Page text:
THE ADVOCATE 341
VOL. 78 PART 3 MAY 2020
Everything got off my desk before I left, and it’s now on someone else’s
desk. But the courts are mostly closed. Commercial deals are on hold. Conferences
have been cancelled. Bars and restaurants are closed, so my franchise
clients (many of which are restaurants) are justifiably concerned
about their future. I am on the phone with them regularly discussing the
arcane law of force majeure.
There will be very serious economic and political repercussions from this
pandemic, no matter how long it lasts. The world has suddenly changed.
Many businesses, even law firms, may not survive. I’m sure many firms are
looking at their business interruption insurance policies, and I’ve heard
some firms are laying lawyers off. Practising law from home may be the
new norm, something that might scare the willies out of commercial landlords
if the future of law firms is in the cloud, rather than in the office.
We’re obviously catching up on movies on Netflix and Prime, but our gaze
tends to gravitate to CBC News as if we’re looking at a roadside accident
from our car. I listen all day to Pat Metheny’s new album From This Place. I
I appreciate that the federal and provincial governments are relying on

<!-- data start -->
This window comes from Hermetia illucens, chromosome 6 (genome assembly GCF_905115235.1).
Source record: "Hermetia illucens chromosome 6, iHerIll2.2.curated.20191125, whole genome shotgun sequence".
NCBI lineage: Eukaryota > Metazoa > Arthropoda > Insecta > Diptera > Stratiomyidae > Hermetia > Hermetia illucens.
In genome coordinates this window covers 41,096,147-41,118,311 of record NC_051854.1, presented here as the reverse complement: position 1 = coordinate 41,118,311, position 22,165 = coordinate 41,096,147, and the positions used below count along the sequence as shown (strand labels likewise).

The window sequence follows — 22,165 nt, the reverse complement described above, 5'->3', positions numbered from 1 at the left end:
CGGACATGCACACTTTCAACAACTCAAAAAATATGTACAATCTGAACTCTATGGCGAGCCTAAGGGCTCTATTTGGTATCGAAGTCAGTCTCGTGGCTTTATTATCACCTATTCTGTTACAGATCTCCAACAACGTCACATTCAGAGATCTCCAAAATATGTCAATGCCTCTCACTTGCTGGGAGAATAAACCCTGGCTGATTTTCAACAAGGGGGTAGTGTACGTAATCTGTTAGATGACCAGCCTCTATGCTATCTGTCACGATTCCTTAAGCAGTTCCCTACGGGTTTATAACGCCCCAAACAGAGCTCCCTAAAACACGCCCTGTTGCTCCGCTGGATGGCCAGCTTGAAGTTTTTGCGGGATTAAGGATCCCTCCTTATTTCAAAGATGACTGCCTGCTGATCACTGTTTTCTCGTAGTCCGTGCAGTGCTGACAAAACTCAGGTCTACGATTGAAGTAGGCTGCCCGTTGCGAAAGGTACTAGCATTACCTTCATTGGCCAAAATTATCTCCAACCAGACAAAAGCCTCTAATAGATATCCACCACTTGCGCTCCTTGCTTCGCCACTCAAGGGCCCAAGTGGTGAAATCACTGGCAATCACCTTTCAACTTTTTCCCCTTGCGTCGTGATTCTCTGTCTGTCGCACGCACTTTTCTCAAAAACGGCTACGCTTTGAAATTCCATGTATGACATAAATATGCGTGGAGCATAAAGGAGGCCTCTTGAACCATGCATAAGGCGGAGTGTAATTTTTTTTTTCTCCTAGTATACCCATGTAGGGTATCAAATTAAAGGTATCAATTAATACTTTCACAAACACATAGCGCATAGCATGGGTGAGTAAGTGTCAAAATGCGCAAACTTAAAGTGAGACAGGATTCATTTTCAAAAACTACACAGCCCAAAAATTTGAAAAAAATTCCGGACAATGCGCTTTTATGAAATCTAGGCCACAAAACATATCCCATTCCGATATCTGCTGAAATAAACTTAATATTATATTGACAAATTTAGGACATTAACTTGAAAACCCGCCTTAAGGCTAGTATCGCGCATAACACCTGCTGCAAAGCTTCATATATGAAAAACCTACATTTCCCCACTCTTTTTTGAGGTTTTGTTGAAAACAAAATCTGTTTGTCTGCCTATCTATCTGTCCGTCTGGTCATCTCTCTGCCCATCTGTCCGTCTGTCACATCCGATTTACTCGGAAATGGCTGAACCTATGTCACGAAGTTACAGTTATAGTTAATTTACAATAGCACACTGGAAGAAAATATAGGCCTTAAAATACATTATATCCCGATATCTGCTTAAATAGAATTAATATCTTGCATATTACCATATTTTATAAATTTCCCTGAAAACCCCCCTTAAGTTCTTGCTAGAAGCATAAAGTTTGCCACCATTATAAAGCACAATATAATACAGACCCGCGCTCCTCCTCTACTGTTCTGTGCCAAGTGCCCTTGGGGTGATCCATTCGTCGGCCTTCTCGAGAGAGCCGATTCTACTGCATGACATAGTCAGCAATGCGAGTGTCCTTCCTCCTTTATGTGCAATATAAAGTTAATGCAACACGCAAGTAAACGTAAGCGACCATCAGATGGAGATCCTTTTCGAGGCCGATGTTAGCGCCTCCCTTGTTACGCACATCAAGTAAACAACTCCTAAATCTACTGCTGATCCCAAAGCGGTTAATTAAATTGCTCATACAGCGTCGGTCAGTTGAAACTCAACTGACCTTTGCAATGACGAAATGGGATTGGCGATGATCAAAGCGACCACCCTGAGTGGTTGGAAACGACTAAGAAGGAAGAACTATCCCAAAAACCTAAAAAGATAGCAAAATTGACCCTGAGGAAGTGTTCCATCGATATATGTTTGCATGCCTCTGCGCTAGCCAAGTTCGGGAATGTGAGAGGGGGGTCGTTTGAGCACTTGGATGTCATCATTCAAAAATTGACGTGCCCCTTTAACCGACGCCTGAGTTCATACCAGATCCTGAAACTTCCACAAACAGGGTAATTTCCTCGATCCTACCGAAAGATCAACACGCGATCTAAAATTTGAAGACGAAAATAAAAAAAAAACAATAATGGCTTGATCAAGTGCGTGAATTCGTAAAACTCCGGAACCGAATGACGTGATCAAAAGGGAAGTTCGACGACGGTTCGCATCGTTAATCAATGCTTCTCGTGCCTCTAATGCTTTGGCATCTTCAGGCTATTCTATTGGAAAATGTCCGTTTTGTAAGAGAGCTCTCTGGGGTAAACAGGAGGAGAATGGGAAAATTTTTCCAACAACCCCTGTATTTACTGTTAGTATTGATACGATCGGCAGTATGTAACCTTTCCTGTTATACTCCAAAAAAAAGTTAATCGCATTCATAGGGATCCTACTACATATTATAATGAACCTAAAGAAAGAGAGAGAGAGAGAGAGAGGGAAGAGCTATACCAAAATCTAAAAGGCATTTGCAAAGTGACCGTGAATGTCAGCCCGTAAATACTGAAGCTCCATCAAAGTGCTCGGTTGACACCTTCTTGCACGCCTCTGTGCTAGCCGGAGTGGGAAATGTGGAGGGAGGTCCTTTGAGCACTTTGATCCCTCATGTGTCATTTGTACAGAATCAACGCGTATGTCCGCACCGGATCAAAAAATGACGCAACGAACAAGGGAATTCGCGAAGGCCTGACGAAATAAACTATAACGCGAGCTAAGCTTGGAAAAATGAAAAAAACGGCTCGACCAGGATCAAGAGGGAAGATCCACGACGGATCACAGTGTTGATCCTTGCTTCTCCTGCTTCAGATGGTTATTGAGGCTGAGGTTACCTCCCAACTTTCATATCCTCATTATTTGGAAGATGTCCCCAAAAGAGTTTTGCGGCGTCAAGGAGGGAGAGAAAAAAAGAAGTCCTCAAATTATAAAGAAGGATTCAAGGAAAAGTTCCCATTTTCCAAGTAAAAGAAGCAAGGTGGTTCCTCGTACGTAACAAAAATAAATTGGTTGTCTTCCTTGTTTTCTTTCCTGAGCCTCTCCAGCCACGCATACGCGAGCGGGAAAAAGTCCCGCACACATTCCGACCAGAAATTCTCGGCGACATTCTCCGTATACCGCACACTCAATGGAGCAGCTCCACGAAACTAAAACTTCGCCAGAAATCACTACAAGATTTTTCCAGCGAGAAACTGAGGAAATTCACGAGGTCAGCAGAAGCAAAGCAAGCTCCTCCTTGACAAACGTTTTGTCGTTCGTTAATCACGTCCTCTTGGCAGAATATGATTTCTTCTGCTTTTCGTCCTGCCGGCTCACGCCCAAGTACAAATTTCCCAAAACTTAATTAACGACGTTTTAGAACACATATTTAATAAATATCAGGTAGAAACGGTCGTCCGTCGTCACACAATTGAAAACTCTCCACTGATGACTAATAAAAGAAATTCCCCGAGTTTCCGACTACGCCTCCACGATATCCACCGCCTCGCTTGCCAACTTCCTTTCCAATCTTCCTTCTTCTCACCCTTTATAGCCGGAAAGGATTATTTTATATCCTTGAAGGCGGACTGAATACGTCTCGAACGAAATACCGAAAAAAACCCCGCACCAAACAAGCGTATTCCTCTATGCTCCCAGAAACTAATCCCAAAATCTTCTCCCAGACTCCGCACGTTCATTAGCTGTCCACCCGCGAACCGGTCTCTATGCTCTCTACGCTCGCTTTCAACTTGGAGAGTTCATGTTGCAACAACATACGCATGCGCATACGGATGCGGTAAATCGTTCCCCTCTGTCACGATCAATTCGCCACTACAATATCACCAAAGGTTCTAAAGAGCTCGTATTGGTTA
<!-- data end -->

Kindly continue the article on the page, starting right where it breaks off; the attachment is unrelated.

medical and health care professionals like Dr. Bonnie Henry, Dr. David
Williams, Dr. Theresa Tam and Dr. Deena Hinshaw, rather than Russian
bots, “Karen on Facebook” or the factually challenged scandalmongers at
Ontario Proud, BC Proud, The Post Millennial or Rebel News—Pravda for the
right-wing trailer trash crowd who spread disinformation like … a virus.
I’ve had to correct a few members of the social media–manufactured outrage
machine who seem to think the federal government wasn’t doing anything
at Canada’s major airports. Having experienced it firsthand, there
were at least four points of entry in Toronto’s Pearson Airport (and one
point in Vancouver) where officials asked how disembarking passengers
were feeling and telling them that they had to do a mandatory two-week
“self-isolation” once they returned to their homes. A notice was handed out
as well. Anyone who says that this wasn’t done on March 16 either wasn’t
there or wasn’t paying attention, although I can’t speak to what might have
been done days earlier.
But how are you supposed to be tested for COVID-19 in Cairo or Munich
airports before you board a flight to Toronto anyway? Who pays for it? Who
performs it? What happens to you at the airport during the three to five days
for the test to be completed? Why would other countries deplete their own
healthcare resources to test comparatively wealthy foreign tourists flying
home, rather than allocating their limited medical resources to test and
treat their own nationals? Do the Egyptians or the Germans really want